2. Sarah says:

    I appreciate that you share your thoughts with me. I always like hearing what you have to say 🙂

    My approach and philosophy is different. When I was in my teens, 20s, and most of my 30s, I read a lot of articles about health, food, and running. It was mostly to try and solve a problem I had with my body namely episodes of severe pain. Someone even suggested to me that the pain was because I run. Well. Long story short. I decided to flip the situation around and approach it from the standpoint of listening to my body. My goal is to be strong both structurally and internally in the workings of the various systems of my body. Our bodies constantly give us feedback. I am not trying to impose a way of going about things on my body whether it is a certain diet or a running program or how many hours of sleep I get a night. I did that when I was younger. The results were not good. In a certain sense, my body does get rest days when it wants them. I will go slower or not as far if the energy isn’t there. I don’t try to “push” myself in the sense that others do and I did when I was younger. Life pushes my limits every day with other challenges. I think making my body stronger should be a celebration of life not another chore or task I must complete in a certain way. I can tell my body has been getting progressively stronger over the last couple of years since the latest change in eating. My legs have a lot of energy. They are the most energetic part of my body. They are buzzing with energy as I sit here now even though I went further last night. My experience running is much better now than it was in my 20s not even adjusted for age. I certainly need more sleep now than I did then, but that is to be expected. All in all, this approach works for me so that is why I do it. Like you said, to each his or her own 🙂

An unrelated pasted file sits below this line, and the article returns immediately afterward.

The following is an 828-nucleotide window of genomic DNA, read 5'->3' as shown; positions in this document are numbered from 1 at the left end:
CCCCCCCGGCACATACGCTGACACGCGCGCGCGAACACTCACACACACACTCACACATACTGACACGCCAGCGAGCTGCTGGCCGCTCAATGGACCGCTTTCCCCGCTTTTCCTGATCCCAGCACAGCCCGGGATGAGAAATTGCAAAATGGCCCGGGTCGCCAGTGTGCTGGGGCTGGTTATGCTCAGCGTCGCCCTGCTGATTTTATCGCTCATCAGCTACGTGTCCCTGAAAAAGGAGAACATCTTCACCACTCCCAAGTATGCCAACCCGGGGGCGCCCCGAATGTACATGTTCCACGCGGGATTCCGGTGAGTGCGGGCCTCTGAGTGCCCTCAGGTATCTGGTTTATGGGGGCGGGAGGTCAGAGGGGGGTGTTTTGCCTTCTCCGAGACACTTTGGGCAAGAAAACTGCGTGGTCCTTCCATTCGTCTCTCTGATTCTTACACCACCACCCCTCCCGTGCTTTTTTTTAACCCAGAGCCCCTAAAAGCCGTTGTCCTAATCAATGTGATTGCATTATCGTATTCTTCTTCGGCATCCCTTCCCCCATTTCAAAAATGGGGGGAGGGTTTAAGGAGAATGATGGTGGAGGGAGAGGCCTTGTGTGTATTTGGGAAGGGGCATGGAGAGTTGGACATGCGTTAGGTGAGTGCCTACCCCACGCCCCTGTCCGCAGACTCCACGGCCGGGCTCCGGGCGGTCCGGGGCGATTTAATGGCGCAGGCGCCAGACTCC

3. Sarah says:

    Hi Shady 🙂

    It’s snowing again! It was lightly snowing when I woke up this morning and it still is. Last time I looked, they were saying 5 to 7 inches which isn’t too bad. I am still planning on going running. It will be warm enough at running time. I know I can run in 4 inches of snow because I did it earlier this winter. Fresh snow has plenty of traction. I have been feeling the last couple of days like I lost my sparkle, but I woke up this morning in a pretty good mood 🙂 Last night, I ran a little over 6 miles. I saw a guy bundled up walking his dog. He was walking like he was tired and didn’t return my wave at least so far as I saw. On Saturday, it was cold enough and the wind strong enough that my forehead hurt and I ended up with a headache and irritated sinuses on Sunday and didn’t go running that day. It seems this is one of the winter’s lessons…. If my forehead hurts, turn around and go home. I like the idea of a ski mask, but that will have to wait until next year depending on whether I live in a place with snow then or not. I carry a small flashlight with my keys, but they have been staying in the pocket. The route I am running has street lights. When the clouds are low like they were last night, it is more like dusk than dark especially if there is snow cover on the ground.